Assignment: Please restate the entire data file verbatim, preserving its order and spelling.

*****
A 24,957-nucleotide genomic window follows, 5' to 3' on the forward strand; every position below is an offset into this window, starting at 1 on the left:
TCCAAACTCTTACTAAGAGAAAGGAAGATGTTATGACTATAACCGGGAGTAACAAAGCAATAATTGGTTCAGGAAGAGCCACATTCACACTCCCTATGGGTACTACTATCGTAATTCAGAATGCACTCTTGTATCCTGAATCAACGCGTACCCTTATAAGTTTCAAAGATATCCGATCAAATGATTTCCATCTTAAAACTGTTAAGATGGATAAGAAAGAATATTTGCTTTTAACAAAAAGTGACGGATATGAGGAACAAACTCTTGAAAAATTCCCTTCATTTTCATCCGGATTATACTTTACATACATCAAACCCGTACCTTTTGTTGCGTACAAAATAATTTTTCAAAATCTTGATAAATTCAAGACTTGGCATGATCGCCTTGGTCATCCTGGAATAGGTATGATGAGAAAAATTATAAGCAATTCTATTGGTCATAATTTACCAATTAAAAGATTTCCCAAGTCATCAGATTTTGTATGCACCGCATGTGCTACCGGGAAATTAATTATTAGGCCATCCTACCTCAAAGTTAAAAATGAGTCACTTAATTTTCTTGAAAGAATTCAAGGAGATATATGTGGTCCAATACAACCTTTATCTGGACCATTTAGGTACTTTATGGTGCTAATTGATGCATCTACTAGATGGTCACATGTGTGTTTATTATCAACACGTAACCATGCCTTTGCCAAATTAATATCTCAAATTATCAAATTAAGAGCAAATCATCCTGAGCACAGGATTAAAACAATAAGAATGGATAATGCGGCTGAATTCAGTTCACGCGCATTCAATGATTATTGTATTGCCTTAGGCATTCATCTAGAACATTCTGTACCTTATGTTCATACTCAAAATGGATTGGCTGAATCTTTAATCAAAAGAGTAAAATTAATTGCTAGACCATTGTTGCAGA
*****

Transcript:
A 24,957-nucleotide genomic window follows, 5' to 3' on the forward strand; every position below is an offset into this window, starting at 1 on the left:
TCCAAACTCTTACTAAGAGAAAGGAAGATGTTATGACTATAACCGGGAGTAACAAAGCAATAATTGGTTCAGGAAGAGCCACATTCACACTCCCTATGGGTACTACTATCGTAATTCAGAATGCACTCTTGTATCCTGAATCAACGCGTACCCTTATAAGTTTCAAAGATATCCGATCAAATGATTTCCATCTTAAAACTGTTAAGATGGATAAGAAAGAATATTTGCTTTTAACAAAAAGTGACGGATATGAGGAACAAACTCTTGAAAAATTCCCTTCATTTTCATCCGGATTATACTTTACATACATCAAACCCGTACCTTTTGTTGCGTACAAAATAATTTTTCAAAATCTTGATAAATTCAAGACTTGGCATGATCGCCTTGGTCATCCTGGAATAGGTATGATGAGAAAAATTATAAGCAATTCTATTGGTCATAATTTACCAATTAAAAGATTTCCCAAGTCATCAGATTTTGTATGCACCGCATGTGCTACCGGGAAATTAATTATTAGGCCATCCTACCTCAAAGTTAAAAATGAGTCACTTAATTTTCTTGAAAGAATTCAAGGAGATATATGTGGTCCAATACAACCTTTATCTGGACCATTTAGGTACTTTATGGTGCTAATTGATGCATCTACTAGATGGTCACATGTGTGTTTATTATCAACACGTAACCATGCCTTTGCCAAATTAATATCTCAAATTATCAAATTAAGAGCAAATCATCCTGAGCACAGGATTAAAACAATAAGAATGGATAATGCGGCTGAATTCAGTTCACGCGCATTCAATGATTATTGTATTGCCTTAGGCATTCATCTAGAACATTCTGTACCTTATGTTCATACTCAAAATGGATTGGCTGAATCTTTAATCAAAAGAGTAAAATTAATTGCTAGACCATTGTTGCAGA